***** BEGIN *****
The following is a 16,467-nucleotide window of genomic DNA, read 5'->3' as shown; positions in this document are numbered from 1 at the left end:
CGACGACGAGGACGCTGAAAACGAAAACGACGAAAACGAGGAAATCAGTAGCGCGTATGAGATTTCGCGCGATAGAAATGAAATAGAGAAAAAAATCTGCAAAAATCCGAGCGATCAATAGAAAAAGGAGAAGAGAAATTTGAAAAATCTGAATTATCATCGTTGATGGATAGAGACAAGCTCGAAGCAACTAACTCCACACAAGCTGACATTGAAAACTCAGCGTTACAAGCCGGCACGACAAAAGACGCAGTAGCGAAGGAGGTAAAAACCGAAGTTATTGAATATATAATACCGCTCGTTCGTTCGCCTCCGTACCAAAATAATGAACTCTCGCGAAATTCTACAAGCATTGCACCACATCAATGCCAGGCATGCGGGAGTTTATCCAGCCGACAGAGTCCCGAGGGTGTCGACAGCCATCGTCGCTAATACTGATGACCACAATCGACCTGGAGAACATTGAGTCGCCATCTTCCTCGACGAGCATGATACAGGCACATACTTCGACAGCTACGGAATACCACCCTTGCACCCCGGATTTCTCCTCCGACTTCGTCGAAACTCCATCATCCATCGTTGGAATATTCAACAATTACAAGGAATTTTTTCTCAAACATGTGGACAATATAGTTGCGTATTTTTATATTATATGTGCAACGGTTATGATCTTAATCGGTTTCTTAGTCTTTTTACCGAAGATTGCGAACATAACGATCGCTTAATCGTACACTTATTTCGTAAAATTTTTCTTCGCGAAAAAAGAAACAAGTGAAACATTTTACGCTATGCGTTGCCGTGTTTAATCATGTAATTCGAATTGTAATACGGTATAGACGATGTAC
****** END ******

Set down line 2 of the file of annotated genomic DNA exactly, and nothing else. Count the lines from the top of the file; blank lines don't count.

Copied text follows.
CGACGACGAGGACGCTGAAAACGAAAACGACGAAAACGAGGAAATCAGTAGCGCGTATGAGATTTCGCGCGATAGAAATGAAATAGAGAAAAAAATCTGCAAAAATCCGAGCGATCAATAGAAAAAGGAGAAGAGAAATTTGAAAAATCTGAATTATCATCGTTGATGGATAGAGACAAGCTCGAAGCAACTAACTCCACACAAGCTGACATTGAAAACTCAGCGTTACAAGCCGGCACGACAAAAGACGCAGTAGCGAAGGAGGTAAAAACCGAAGTTATTGAATATATAATACCGCTCGTTCGTTCGCCTCCGTACCAAAATAATGAACTCTCGCGAAATTCTACAAGCATTGCACCACATCAATGCCAGGCATGCGGGAGTTTATCCAGCCGACAGAGTCCCGAGGGTGTCGACAGCCATCGTCGCTAATACTGATGACCACAATCGACCTGGAGAACATTGAGTCGCCATCTTCCTCGACGAGCATGATACAGGCACATACTTCGACAGCTACGGAATACCACCCTTGCACCCCGGATTTCTCCTCCGACTTCGTCGAAACTCCATCATCCATCGTTGGAATATTCAACAATTACAAGGAATTTTTTCTCAAACATGTGGACAATATAGTTGCGTATTTTTATATTATATGTGCAACGGTTATGATCTTAATCGGTTTCTTAGTCTTTTTACCGAAGATTGCGAACATAACGATCGCTTAATCGTACACTTATTTCGTAAAATTTTTCTTCGCGAAAAAAGAAACAAGTGAAACATTTTACGCTATGCGTTGCCGTGTTTAATCATGTAATTCGAATTGTAATACGGTATAGACGATGTAC